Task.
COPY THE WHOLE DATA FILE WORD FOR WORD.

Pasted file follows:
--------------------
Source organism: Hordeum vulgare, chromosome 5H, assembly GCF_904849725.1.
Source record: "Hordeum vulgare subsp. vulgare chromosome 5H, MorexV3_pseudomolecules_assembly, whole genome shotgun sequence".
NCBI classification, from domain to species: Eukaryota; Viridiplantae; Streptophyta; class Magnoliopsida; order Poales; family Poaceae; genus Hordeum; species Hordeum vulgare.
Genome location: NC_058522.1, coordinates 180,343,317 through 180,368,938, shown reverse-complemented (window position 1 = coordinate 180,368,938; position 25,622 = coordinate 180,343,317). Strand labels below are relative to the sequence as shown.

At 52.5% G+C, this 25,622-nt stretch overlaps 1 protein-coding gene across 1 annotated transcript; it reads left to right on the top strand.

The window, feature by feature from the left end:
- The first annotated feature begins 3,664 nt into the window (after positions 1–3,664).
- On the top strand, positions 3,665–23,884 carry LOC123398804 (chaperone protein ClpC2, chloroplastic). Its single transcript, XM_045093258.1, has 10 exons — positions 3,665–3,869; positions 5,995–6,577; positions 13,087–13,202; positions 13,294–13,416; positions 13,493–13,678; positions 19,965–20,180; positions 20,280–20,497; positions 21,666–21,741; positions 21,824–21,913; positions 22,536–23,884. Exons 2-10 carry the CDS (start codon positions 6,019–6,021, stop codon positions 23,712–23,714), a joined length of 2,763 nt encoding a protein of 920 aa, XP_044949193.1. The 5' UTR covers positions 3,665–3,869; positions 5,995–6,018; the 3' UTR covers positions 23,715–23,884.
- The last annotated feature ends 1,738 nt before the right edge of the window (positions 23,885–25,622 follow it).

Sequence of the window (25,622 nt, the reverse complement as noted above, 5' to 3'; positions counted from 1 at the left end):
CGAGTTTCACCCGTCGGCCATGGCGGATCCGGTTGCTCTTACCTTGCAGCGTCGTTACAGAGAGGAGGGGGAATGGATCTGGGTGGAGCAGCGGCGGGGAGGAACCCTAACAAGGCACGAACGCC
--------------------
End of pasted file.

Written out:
Source organism: Hordeum vulgare, chromosome 5H, assembly GCF_904849725.1.
Source record: "Hordeum vulgare subsp. vulgare chromosome 5H, MorexV3_pseudomolecules_assembly, whole genome shotgun sequence".
NCBI classification, from domain to species: Eukaryota; Viridiplantae; Streptophyta; class Magnoliopsida; order Poales; family Poaceae; genus Hordeum; species Hordeum vulgare.
Genome location: NC_058522.1, coordinates 180,343,317 through 180,368,938, shown reverse-complemented (window position 1 = coordinate 180,368,938; position 25,622 = coordinate 180,343,317). Strand labels below are relative to the sequence as shown.

At 52.5% G+C, this 25,622-nt stretch overlaps 1 protein-coding gene across 1 annotated transcript; it reads left to right on the top strand.

The window, feature by feature from the left end:
- The first annotated feature begins 3,664 nt into the window (after positions 1–3,664).
- On the top strand, positions 3,665–23,884 carry LOC123398804 (chaperone protein ClpC2, chloroplastic). Its single transcript, XM_045093258.1, has 10 exons — positions 3,665–3,869; positions 5,995–6,577; positions 13,087–13,202; positions 13,294–13,416; positions 13,493–13,678; positions 19,965–20,180; positions 20,280–20,497; positions 21,666–21,741; positions 21,824–21,913; positions 22,536–23,884. Exons 2-10 carry the CDS (start codon positions 6,019–6,021, stop codon positions 23,712–23,714), a joined length of 2,763 nt encoding a protein of 920 aa, XP_044949193.1. The 5' UTR covers positions 3,665–3,869; positions 5,995–6,018; the 3' UTR covers positions 23,715–23,884.
- The last annotated feature ends 1,738 nt before the right edge of the window (positions 23,885–25,622 follow it).

Sequence of the window (25,622 nt, the reverse complement as noted above, 5' to 3'; positions counted from 1 at the left end):
CGAGTTTCACCCGTCGGCCATGGCGGATCCGGTTGCTCTTACCTTGCAGCGTCGTTACAGAGAGGAGGGGGAATGGATCTGGGTGGAGCAGCGGCGGGGAGGAACCCTAACAAGGCACGAACGCC